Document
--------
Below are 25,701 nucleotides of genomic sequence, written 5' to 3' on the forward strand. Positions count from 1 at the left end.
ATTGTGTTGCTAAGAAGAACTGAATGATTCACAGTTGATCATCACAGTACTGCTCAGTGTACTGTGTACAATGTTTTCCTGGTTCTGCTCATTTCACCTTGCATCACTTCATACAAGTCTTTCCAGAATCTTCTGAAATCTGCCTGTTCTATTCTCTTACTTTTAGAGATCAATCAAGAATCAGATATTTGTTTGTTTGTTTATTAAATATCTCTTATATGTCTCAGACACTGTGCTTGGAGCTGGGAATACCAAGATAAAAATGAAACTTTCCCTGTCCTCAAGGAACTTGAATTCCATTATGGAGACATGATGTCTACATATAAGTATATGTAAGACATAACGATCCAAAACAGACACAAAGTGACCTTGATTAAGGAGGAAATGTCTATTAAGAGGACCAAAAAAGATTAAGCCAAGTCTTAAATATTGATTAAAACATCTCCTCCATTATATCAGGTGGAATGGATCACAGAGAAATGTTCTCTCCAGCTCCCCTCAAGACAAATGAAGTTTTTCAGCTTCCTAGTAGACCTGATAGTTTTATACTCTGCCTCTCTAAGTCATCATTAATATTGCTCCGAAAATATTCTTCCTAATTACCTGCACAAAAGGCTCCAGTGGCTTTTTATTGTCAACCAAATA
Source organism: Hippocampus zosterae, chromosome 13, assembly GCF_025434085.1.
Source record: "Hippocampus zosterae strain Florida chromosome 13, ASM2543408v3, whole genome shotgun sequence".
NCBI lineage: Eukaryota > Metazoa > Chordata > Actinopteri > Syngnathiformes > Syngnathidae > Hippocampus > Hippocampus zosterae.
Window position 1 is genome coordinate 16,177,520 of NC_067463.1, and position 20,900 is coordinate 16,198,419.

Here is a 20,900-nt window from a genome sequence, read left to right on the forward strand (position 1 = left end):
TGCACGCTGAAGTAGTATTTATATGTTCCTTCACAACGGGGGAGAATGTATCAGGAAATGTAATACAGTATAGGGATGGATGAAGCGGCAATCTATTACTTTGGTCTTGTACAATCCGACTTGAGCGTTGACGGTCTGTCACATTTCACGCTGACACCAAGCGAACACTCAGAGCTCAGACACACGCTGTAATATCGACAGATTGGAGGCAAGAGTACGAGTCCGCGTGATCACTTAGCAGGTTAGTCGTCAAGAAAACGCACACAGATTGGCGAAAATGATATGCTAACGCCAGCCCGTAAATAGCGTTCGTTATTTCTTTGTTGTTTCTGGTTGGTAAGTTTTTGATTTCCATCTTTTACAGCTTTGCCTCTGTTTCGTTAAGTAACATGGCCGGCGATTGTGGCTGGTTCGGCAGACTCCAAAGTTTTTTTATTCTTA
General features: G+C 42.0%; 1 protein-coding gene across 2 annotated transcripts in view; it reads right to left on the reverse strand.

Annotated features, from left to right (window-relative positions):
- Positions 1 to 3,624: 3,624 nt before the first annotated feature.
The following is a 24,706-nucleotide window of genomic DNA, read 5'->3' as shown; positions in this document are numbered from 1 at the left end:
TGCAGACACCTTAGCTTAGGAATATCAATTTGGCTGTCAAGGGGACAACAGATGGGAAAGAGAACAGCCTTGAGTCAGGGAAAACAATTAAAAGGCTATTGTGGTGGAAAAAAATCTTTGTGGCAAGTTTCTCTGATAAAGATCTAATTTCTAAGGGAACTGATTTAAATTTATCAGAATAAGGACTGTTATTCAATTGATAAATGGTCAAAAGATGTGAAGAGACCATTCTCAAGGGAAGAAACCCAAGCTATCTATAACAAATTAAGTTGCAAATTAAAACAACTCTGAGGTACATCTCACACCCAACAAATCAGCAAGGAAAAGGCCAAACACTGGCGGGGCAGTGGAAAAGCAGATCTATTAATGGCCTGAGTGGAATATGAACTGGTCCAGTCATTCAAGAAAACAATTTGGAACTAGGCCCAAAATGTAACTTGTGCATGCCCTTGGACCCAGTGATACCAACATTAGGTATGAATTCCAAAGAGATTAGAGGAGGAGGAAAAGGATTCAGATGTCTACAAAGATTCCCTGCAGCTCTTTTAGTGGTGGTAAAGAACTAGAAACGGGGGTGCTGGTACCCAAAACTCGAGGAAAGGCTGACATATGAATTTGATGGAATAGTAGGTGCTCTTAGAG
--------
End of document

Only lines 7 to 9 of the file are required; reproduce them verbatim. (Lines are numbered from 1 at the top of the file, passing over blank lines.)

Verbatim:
Here is a 20,900-nt window from a genome sequence, read left to right on the forward strand (position 1 = left end):
TGCACGCTGAAGTAGTATTTATATGTTCCTTCACAACGGGGGAGAATGTATCAGGAAATGTAATACAGTATAGGGATGGATGAAGCGGCAATCTATTACTTTGGTCTTGTACAATCCGACTTGAGCGTTGACGGTCTGTCACATTTCACGCTGACACCAAGCGAACACTCAGAGCTCAGACACACGCTGTAATATCGACAGATTGGAGGCAAGAGTACGAGTCCGCGTGATCACTTAGCAGGTTAGTCGTCAAGAAAACGCACACAGATTGGCGAAAATGATATGCTAACGCCAGCCCGTAAATAGCGTTCGTTATTTCTTTGTTGTTTCTGGTTGGTAAGTTTTTGATTTCCATCTTTTACAGCTTTGCCTCTGTTTCGTTAAGTAACATGGCCGGCGATTGTGGCTGGTTCGGCAGACTCCAAAGTTTTTTTATTCTTA
General features: G+C 42.0%; 1 protein-coding gene across 2 annotated transcripts in view; it reads right to left on the reverse strand.